- Unconditional acceptance of self and others- this one is also important for stress management. In some other texts, we’ve said that stress is inevitable. Sooner or later we’ll have to encounter it. Sometimes, we are simply overwhelmed by the circumstances. One of the worst mistakes people make is when they judge themselves (and others) and refuse to accept their flaws (and others’). Accepting one’s vulnerability and moments of weakness is the first step towards stress management.
Coping methods for stress through the boby
Progressive Muscle Relaxation
Edmund Jacobson developed this method for somatic relaxation in the 1920s. He hypothesized that muscle relaxation can induce psychological serenity.
As in some of the aforementioned methods, the focus should be turned towards specific parts of the body (e.g. legs, arms). Jacobson’s innovation consists of placing tension in muscles for about 10 seconds before passing on to relaxation that lasts for about 20 seconds. This way, the relaxation that ensues is emphasized by the tension.
Let’s see how a typical session of Progressive Muscle Relaxation looks like:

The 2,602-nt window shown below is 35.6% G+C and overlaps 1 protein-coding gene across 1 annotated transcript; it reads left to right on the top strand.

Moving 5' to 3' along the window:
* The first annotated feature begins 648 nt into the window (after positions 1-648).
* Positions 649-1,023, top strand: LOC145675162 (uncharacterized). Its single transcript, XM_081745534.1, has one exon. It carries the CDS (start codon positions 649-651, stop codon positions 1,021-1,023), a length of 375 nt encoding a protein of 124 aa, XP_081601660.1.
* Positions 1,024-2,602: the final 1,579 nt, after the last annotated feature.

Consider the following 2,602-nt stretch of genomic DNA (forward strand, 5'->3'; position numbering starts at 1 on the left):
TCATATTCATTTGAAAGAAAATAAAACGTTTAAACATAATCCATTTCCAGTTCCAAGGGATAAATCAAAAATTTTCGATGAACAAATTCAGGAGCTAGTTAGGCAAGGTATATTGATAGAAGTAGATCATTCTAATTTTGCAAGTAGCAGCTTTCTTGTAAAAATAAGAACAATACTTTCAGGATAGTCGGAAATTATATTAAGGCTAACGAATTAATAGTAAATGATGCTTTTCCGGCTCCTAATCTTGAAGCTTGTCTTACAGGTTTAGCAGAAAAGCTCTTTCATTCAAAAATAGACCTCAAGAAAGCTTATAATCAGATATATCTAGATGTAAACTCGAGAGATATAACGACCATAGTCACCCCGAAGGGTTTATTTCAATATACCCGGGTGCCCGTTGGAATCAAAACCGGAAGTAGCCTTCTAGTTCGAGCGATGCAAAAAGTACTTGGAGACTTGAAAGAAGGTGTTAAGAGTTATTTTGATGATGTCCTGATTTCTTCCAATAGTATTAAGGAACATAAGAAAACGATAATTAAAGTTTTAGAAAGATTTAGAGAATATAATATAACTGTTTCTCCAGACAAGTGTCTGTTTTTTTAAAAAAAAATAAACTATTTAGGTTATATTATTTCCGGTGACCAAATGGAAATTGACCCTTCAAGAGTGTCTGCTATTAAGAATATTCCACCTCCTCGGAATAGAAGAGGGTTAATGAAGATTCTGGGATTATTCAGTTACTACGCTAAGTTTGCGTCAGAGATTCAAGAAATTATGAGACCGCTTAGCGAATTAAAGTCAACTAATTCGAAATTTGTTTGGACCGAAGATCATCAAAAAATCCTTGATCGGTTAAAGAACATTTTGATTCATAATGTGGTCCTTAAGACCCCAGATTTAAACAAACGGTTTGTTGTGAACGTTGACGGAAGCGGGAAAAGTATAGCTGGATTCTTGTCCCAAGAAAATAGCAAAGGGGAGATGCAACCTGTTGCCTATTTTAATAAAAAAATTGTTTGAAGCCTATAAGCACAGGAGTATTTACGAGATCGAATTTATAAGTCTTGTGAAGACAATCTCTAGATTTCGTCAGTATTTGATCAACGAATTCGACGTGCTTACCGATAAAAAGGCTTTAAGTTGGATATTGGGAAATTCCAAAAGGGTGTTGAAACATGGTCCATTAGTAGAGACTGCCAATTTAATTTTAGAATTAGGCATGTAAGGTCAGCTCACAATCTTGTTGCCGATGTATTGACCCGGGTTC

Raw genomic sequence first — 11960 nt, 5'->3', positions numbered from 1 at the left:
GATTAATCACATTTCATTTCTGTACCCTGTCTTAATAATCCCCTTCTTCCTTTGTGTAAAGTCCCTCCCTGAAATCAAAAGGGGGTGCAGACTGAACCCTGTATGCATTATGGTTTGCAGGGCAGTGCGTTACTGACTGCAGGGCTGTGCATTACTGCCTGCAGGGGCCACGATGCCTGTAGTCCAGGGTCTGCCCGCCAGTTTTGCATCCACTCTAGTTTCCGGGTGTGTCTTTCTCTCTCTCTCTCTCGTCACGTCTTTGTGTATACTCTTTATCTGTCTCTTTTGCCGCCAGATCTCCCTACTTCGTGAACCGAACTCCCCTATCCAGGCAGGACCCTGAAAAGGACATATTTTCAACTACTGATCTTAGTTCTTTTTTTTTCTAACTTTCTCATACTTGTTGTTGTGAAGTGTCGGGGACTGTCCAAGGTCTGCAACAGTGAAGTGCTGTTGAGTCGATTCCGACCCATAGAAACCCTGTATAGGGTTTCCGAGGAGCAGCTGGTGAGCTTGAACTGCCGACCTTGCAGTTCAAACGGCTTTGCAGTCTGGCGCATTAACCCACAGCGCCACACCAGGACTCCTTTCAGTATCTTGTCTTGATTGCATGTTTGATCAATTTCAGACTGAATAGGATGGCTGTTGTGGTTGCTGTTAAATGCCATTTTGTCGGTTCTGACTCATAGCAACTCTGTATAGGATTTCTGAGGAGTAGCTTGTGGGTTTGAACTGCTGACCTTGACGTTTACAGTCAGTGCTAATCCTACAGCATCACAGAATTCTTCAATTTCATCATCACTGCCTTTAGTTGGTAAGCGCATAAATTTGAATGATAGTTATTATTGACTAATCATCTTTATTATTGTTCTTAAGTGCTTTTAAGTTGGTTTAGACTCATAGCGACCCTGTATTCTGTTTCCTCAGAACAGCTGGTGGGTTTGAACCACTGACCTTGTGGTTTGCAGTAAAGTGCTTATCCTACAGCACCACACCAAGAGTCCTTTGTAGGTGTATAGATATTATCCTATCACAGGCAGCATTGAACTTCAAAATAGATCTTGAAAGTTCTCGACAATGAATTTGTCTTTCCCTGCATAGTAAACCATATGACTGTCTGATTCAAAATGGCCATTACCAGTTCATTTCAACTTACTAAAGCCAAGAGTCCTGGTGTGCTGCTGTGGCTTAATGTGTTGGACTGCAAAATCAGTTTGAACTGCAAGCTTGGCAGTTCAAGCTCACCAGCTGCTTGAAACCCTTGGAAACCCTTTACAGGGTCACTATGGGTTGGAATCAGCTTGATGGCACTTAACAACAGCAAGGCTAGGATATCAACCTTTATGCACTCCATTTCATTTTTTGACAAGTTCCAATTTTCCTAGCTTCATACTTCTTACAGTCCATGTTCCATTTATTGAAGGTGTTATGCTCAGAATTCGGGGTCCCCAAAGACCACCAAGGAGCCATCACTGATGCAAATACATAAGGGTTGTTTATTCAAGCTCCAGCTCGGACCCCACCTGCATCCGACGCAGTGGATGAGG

- Lie down with eyes closed
- Focus on your leg
- Contract the muscles in your leg (about 10 seconds)
- Slowly relax the muscles in the same leg
- Pass on to the other parts of the body
After practicing this for a certain amount of time, you’ll be able to relax very quickly and at your will. One session usually lasts about 15 minutes, but, you can tailor this technique to your preferences and find the form that does the trick for you. During the initial period of practice, you’ll have to repeat this session minimum twice daily.
Progressive Muscle Relaxation has been repeatedly validated as an efficient technique, that can be used to relieve suffering in all spheres of human functioning. PMR relieves the anxiety linked with stress, and anticipatory anxiety reduces sympathetic hyperarousal, etc. You can either listen to an audiotape, read a manual, or work with a trained professional. The last option will perhaps be the most efficient one. A trained professional will know how to adapt the basic scheme to your characteristics.